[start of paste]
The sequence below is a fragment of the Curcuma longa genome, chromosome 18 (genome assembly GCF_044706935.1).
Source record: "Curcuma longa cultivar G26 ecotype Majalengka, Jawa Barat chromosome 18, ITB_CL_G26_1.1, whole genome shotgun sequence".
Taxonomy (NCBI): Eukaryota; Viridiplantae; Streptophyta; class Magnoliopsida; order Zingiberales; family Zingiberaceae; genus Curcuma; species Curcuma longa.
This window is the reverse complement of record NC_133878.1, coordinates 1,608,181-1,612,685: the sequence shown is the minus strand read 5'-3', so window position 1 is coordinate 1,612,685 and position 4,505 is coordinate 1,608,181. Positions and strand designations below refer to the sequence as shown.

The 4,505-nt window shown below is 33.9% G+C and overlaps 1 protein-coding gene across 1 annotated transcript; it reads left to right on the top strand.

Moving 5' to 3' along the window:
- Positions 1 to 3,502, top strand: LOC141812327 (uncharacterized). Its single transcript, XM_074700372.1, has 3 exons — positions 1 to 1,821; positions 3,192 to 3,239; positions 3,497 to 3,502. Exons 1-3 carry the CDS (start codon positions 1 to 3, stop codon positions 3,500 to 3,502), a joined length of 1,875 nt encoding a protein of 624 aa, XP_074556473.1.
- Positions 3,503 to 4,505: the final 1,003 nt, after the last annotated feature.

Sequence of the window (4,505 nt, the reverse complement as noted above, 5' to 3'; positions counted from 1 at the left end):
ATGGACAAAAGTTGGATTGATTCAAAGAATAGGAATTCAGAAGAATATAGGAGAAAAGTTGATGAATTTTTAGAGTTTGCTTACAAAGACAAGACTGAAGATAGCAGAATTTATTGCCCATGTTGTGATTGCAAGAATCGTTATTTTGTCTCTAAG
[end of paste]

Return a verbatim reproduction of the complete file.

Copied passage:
The sequence below is a fragment of the Curcuma longa genome, chromosome 18 (genome assembly GCF_044706935.1).
Source record: "Curcuma longa cultivar G26 ecotype Majalengka, Jawa Barat chromosome 18, ITB_CL_G26_1.1, whole genome shotgun sequence".
Taxonomy (NCBI): Eukaryota; Viridiplantae; Streptophyta; class Magnoliopsida; order Zingiberales; family Zingiberaceae; genus Curcuma; species Curcuma longa.
This window is the reverse complement of record NC_133878.1, coordinates 1,608,181-1,612,685: the sequence shown is the minus strand read 5'-3', so window position 1 is coordinate 1,612,685 and position 4,505 is coordinate 1,608,181. Positions and strand designations below refer to the sequence as shown.

The 4,505-nt window shown below is 33.9% G+C and overlaps 1 protein-coding gene across 1 annotated transcript; it reads left to right on the top strand.

Moving 5' to 3' along the window:
- Positions 1 to 3,502, top strand: LOC141812327 (uncharacterized). Its single transcript, XM_074700372.1, has 3 exons — positions 1 to 1,821; positions 3,192 to 3,239; positions 3,497 to 3,502. Exons 1-3 carry the CDS (start codon positions 1 to 3, stop codon positions 3,500 to 3,502), a joined length of 1,875 nt encoding a protein of 624 aa, XP_074556473.1.
- Positions 3,503 to 4,505: the final 1,003 nt, after the last annotated feature.

Sequence of the window (4,505 nt, the reverse complement as noted above, 5' to 3'; positions counted from 1 at the left end):
ATGGACAAAAGTTGGATTGATTCAAAGAATAGGAATTCAGAAGAATATAGGAGAAAAGTTGATGAATTTTTAGAGTTTGCTTACAAAGACAAGACTGAAGATAGCAGAATTTATTGCCCATGTTGTGATTGCAAGAATCGTTATTTTGTCTCTAAG